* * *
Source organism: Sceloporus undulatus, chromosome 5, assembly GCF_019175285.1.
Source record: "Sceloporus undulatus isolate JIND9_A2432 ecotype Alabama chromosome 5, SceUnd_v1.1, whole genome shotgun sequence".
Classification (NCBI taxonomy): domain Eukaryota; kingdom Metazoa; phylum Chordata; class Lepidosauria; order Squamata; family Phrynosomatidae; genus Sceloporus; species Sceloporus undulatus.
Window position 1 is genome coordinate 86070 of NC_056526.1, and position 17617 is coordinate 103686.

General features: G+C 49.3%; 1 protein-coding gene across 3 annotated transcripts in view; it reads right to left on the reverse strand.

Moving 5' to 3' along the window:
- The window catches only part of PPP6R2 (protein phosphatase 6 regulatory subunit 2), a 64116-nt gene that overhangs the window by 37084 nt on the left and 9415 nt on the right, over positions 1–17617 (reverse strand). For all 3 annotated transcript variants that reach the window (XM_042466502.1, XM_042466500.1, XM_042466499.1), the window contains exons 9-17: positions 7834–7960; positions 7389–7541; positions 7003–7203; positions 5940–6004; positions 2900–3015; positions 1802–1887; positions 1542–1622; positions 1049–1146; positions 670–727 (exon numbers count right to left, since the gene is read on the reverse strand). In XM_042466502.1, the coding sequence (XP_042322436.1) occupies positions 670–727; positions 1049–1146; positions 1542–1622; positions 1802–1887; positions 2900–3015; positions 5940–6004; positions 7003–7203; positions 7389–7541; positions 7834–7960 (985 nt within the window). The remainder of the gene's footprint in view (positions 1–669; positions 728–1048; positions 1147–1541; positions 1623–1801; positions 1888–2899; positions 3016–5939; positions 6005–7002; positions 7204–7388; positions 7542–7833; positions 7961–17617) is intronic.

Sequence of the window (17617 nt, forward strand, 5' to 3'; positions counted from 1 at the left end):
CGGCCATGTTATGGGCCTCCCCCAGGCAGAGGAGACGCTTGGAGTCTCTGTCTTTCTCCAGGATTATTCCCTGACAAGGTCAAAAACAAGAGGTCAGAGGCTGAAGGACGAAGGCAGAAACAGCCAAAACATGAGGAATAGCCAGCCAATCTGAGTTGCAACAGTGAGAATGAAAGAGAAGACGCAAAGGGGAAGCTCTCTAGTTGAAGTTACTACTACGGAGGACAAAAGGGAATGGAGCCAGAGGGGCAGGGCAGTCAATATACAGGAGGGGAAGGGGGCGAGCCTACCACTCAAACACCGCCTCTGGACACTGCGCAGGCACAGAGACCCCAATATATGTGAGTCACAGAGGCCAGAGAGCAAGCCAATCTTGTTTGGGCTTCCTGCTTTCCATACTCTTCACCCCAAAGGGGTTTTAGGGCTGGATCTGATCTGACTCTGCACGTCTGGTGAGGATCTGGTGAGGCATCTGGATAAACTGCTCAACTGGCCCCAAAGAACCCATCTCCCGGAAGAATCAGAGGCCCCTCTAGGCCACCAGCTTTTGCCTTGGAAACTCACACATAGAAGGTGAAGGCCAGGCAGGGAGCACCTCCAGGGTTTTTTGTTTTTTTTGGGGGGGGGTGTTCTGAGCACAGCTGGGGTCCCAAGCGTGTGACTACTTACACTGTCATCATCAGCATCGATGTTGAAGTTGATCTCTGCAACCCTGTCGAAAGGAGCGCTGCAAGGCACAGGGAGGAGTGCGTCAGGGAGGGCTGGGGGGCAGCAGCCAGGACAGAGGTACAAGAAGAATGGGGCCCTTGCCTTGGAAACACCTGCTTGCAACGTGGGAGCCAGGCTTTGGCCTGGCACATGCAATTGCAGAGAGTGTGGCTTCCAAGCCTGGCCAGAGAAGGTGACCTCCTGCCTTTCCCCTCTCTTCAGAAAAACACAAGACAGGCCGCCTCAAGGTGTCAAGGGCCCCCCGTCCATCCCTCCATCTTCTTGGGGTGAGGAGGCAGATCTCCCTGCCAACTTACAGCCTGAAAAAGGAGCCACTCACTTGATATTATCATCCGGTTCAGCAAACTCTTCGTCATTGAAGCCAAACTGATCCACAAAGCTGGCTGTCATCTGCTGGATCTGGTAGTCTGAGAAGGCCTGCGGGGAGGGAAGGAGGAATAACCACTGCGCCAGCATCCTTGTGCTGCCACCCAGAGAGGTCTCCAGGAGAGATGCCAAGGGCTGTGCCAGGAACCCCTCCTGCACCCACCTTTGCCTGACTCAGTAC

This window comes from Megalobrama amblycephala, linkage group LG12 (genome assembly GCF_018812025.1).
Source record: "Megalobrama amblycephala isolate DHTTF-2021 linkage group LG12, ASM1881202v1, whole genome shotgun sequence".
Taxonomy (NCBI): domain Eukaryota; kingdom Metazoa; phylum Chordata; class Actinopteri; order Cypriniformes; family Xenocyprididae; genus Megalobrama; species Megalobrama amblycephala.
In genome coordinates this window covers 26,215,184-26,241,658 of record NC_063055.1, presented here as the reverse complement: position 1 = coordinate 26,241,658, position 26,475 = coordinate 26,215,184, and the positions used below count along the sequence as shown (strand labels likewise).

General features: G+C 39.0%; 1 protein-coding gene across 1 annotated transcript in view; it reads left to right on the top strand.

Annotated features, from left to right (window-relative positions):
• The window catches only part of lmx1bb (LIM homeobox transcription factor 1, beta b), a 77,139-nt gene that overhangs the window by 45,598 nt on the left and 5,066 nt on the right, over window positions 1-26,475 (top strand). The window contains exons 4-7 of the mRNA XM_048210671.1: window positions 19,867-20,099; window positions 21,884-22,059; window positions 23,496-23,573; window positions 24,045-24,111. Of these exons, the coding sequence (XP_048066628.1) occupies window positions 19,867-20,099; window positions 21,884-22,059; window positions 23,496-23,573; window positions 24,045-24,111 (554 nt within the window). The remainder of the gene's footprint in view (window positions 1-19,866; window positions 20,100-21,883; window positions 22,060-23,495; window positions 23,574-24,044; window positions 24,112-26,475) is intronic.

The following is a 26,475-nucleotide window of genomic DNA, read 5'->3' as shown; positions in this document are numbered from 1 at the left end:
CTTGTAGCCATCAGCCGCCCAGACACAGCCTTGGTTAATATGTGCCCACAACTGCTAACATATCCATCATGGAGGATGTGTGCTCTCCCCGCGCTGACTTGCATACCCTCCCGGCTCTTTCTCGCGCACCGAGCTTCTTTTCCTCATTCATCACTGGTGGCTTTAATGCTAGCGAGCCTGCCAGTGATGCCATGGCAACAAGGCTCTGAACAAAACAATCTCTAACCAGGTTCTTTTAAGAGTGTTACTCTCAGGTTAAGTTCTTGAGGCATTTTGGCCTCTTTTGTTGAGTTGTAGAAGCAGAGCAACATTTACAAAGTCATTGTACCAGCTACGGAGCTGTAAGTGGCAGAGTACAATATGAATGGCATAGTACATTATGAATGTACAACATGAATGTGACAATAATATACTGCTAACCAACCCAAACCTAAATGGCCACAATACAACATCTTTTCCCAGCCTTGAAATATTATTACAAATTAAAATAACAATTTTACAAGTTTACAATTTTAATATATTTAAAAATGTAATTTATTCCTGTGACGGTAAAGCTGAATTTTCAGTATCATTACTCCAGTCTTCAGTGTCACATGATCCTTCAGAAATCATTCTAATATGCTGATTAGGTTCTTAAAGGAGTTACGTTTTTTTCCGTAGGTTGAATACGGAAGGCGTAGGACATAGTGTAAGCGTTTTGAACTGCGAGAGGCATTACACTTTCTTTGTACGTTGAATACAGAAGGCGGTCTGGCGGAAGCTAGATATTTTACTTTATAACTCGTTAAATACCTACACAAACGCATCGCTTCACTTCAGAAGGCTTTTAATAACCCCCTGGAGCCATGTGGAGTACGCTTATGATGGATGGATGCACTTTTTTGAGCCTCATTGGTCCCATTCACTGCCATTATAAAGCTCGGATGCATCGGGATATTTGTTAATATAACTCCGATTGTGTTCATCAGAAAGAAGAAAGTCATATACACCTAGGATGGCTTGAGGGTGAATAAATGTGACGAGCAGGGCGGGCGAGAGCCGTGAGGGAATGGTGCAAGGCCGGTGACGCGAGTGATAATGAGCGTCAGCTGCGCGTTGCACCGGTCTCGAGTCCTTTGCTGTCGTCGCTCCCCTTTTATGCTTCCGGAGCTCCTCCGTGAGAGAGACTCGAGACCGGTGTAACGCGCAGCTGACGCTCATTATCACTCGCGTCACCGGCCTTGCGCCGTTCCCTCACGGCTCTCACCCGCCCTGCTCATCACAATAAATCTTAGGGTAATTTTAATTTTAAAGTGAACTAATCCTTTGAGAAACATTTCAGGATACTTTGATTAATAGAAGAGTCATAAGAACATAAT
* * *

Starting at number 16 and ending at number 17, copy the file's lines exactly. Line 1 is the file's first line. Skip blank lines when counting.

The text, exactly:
• The window catches only part of lmx1bb (LIM homeobox transcription factor 1, beta b), a 77,139-nt gene that overhangs the window by 45,598 nt on the left and 5,066 nt on the right, over window positions 1-26,475 (top strand). The window contains exons 4-7 of the mRNA XM_048210671.1: window positions 19,867-20,099; window positions 21,884-22,059; window positions 23,496-23,573; window positions 24,045-24,111. Of these exons, the coding sequence (XP_048066628.1) occupies window positions 19,867-20,099; window positions 21,884-22,059; window positions 23,496-23,573; window positions 24,045-24,111 (554 nt within the window). The remainder of the gene's footprint in view (window positions 1-19,866; window positions 20,100-21,883; window positions 22,060-23,495; window positions 23,574-24,044; window positions 24,112-26,475) is intronic.

The following is a 26,475-nucleotide window of genomic DNA, read 5'->3' as shown; positions in this document are numbered from 1 at the left end: